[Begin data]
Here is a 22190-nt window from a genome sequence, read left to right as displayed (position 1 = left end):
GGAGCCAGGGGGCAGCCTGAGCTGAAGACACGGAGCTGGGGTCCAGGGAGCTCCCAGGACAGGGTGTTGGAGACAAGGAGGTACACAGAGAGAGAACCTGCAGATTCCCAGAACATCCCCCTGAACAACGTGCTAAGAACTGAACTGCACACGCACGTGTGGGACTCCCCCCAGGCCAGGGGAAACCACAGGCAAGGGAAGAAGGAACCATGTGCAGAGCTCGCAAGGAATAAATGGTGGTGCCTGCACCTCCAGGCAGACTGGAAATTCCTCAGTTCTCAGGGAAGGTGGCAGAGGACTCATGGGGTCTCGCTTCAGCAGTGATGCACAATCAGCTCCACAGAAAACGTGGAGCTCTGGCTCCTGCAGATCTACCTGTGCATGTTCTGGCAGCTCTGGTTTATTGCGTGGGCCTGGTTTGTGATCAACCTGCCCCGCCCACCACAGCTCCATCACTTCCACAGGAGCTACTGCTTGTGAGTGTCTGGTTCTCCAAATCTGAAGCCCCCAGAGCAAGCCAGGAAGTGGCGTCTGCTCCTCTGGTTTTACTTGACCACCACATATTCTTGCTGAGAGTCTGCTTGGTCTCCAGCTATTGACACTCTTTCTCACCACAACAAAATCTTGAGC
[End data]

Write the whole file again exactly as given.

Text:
Here is a 22190-nt window from a genome sequence, read left to right as displayed (position 1 = left end):
GGAGCCAGGGGGCAGCCTGAGCTGAAGACACGGAGCTGGGGTCCAGGGAGCTCCCAGGACAGGGTGTTGGAGACAAGGAGGTACACAGAGAGAGAACCTGCAGATTCCCAGAACATCCCCCTGAACAACGTGCTAAGAACTGAACTGCACACGCACGTGTGGGACTCCCCCCAGGCCAGGGGAAACCACAGGCAAGGGAAGAAGGAACCATGTGCAGAGCTCGCAAGGAATAAATGGTGGTGCCTGCACCTCCAGGCAGACTGGAAATTCCTCAGTTCTCAGGGAAGGTGGCAGAGGACTCATGGGGTCTCGCTTCAGCAGTGATGCACAATCAGCTCCACAGAAAACGTGGAGCTCTGGCTCCTGCAGATCTACCTGTGCATGTTCTGGCAGCTCTGGTTTATTGCGTGGGCCTGGTTTGTGATCAACCTGCCCCGCCCACCACAGCTCCATCACTTCCACAGGAGCTACTGCTTGTGAGTGTCTGGTTCTCCAAATCTGAAGCCCCCAGAGCAAGCCAGGAAGTGGCGTCTGCTCCTCTGGTTTTACTTGACCACCACATATTCTTGCTGAGAGTCTGCTTGGTCTCCAGCTATTGACACTCTTTCTCACCACAACAAAATCTTGAGC